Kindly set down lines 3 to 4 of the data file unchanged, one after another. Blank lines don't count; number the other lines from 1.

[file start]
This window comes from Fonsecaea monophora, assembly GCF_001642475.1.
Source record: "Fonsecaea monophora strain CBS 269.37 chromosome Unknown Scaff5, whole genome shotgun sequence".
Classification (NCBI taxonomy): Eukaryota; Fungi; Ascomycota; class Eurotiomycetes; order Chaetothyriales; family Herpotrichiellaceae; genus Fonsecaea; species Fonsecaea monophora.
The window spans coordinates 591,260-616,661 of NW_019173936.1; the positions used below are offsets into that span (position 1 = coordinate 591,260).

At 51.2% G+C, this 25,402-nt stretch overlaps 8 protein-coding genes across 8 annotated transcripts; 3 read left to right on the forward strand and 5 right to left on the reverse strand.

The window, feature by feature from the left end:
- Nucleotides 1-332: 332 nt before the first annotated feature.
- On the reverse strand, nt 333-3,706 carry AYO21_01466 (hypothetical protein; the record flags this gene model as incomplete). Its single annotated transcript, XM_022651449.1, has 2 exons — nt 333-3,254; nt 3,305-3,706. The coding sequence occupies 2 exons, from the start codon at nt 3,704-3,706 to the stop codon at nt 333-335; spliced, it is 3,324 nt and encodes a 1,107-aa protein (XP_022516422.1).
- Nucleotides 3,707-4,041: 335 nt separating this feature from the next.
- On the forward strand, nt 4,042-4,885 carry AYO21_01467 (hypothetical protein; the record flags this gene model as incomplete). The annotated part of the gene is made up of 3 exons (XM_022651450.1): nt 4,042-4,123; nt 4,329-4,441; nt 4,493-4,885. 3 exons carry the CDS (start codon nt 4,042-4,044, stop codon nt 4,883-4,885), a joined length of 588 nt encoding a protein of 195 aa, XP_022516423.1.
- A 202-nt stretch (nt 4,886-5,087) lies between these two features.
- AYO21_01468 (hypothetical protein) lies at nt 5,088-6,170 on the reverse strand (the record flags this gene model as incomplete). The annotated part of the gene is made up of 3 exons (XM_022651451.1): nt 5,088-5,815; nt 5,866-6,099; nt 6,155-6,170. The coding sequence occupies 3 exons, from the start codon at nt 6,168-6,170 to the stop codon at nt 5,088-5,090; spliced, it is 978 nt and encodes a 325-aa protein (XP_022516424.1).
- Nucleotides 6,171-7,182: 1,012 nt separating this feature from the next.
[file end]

Classification (NCBI taxonomy): Eukaryota; Fungi; Ascomycota; class Eurotiomycetes; order Chaetothyriales; family Herpotrichiellaceae; genus Fonsecaea; species Fonsecaea monophora.
The window spans coordinates 591,260-616,661 of NW_019173936.1; the positions used below are offsets into that span (position 1 = coordinate 591,260).